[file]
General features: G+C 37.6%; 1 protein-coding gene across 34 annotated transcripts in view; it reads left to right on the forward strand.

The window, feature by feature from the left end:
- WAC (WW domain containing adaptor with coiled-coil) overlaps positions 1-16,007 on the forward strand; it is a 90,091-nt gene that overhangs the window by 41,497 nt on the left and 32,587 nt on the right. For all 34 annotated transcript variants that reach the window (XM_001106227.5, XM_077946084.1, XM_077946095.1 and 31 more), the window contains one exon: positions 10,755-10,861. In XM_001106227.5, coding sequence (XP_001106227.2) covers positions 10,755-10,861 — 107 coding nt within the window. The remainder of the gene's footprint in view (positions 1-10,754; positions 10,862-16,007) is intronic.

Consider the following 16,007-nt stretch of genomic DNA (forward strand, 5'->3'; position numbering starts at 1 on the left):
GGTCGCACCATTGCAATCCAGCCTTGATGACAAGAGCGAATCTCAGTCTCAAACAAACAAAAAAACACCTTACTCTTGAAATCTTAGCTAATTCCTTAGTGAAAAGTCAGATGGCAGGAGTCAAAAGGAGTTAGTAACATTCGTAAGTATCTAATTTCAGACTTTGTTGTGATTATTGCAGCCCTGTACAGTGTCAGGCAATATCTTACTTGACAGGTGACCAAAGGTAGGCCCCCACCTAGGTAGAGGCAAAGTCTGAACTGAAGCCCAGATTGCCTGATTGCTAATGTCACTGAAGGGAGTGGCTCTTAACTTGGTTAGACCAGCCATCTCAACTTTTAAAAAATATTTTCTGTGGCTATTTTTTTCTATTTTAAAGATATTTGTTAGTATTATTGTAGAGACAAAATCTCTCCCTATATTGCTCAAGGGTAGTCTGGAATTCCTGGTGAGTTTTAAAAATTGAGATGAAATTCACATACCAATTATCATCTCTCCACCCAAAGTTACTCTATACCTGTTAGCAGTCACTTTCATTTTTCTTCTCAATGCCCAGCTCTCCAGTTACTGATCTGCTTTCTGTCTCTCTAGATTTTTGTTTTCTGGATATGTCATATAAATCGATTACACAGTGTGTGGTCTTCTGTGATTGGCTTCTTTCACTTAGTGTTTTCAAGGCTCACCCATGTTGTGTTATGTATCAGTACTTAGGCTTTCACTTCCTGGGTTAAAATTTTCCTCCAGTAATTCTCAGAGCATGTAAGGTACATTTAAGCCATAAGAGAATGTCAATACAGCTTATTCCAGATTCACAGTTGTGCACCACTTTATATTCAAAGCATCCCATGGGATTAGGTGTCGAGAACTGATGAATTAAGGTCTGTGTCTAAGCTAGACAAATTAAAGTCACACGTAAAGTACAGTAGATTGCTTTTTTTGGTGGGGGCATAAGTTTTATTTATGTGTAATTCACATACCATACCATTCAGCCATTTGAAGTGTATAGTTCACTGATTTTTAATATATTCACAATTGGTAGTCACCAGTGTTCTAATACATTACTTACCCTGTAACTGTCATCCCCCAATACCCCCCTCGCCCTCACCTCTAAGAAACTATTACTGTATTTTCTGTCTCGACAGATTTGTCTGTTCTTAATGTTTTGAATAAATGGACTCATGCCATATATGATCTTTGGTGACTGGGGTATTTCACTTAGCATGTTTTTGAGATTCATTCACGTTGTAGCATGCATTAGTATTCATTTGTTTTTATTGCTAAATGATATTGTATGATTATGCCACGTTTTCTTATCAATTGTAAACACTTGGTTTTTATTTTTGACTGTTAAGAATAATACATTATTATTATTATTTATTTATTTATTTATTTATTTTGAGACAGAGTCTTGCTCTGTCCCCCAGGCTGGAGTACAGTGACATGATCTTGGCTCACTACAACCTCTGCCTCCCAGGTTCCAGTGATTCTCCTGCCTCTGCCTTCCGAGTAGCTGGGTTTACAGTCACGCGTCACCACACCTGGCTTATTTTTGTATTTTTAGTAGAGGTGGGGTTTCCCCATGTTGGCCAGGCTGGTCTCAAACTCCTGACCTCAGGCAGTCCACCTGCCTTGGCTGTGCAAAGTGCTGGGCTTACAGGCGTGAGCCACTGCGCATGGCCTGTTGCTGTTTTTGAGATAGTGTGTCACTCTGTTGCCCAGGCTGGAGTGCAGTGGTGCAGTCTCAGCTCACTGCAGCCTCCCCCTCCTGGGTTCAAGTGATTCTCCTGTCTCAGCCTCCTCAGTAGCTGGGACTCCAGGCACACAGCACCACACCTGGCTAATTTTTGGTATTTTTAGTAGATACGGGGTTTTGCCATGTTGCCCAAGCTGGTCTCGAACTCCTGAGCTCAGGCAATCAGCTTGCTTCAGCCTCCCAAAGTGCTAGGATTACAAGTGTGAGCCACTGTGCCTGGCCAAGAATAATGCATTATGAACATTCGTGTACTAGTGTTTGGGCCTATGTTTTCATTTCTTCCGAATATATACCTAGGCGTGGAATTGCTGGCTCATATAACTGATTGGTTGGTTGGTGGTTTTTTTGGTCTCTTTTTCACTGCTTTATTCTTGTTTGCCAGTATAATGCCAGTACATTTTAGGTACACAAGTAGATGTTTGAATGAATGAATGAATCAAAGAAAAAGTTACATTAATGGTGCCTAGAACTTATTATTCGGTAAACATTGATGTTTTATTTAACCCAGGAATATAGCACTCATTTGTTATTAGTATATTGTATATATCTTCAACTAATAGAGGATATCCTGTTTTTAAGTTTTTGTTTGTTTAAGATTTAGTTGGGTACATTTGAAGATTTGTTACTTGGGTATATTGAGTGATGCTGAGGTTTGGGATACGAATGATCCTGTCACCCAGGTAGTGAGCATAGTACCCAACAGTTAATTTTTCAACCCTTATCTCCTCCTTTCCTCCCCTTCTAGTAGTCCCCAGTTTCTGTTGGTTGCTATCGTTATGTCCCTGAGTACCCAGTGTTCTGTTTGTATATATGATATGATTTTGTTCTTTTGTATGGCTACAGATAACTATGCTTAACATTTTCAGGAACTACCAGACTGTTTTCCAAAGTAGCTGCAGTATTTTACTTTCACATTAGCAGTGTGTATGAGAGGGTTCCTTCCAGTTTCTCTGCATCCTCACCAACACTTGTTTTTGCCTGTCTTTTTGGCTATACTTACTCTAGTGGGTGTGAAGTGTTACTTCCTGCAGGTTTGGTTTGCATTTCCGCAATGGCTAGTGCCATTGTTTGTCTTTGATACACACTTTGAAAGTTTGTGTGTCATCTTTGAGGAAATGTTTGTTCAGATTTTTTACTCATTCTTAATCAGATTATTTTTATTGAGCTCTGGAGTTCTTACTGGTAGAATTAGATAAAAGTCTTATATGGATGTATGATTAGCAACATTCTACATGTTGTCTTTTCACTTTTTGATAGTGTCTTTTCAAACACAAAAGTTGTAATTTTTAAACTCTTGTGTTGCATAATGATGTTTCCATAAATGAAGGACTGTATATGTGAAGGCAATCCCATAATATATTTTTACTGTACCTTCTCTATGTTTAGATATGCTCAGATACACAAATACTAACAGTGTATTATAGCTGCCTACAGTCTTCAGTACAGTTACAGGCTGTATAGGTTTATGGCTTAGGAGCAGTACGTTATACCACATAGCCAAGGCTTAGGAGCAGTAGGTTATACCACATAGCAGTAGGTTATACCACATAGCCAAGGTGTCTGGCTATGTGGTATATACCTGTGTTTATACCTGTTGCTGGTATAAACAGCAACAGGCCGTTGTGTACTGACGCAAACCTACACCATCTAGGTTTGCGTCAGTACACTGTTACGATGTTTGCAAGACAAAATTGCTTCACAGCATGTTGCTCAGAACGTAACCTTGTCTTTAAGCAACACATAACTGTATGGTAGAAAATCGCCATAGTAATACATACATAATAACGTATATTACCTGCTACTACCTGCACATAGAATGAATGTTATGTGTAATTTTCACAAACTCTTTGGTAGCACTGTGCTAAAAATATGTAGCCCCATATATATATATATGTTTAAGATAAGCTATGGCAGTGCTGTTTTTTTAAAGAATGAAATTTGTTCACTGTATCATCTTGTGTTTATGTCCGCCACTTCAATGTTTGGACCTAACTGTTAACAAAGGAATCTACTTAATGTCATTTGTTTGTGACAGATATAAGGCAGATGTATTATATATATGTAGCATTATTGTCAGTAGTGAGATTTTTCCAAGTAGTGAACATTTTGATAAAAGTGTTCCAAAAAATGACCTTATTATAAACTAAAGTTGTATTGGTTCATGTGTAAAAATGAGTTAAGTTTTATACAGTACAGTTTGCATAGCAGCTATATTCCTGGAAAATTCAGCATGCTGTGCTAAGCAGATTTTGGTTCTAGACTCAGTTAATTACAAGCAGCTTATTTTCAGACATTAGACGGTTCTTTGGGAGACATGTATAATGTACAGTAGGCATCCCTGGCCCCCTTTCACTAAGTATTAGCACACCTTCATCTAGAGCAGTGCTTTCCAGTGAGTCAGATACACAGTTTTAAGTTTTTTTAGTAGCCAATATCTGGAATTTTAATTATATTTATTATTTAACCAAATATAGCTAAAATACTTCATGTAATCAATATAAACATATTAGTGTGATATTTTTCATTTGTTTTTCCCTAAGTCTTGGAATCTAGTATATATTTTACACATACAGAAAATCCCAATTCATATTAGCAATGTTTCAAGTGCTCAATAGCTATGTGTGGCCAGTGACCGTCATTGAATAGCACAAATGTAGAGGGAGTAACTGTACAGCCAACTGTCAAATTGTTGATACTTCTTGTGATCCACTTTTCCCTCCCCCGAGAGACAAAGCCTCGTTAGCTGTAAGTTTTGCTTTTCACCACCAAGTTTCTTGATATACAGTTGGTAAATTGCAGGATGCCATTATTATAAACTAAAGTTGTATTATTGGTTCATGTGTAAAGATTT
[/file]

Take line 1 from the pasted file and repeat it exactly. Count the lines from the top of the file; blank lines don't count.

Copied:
General features: G+C 37.6%; 1 protein-coding gene across 34 annotated transcripts in view; it reads left to right on the forward strand.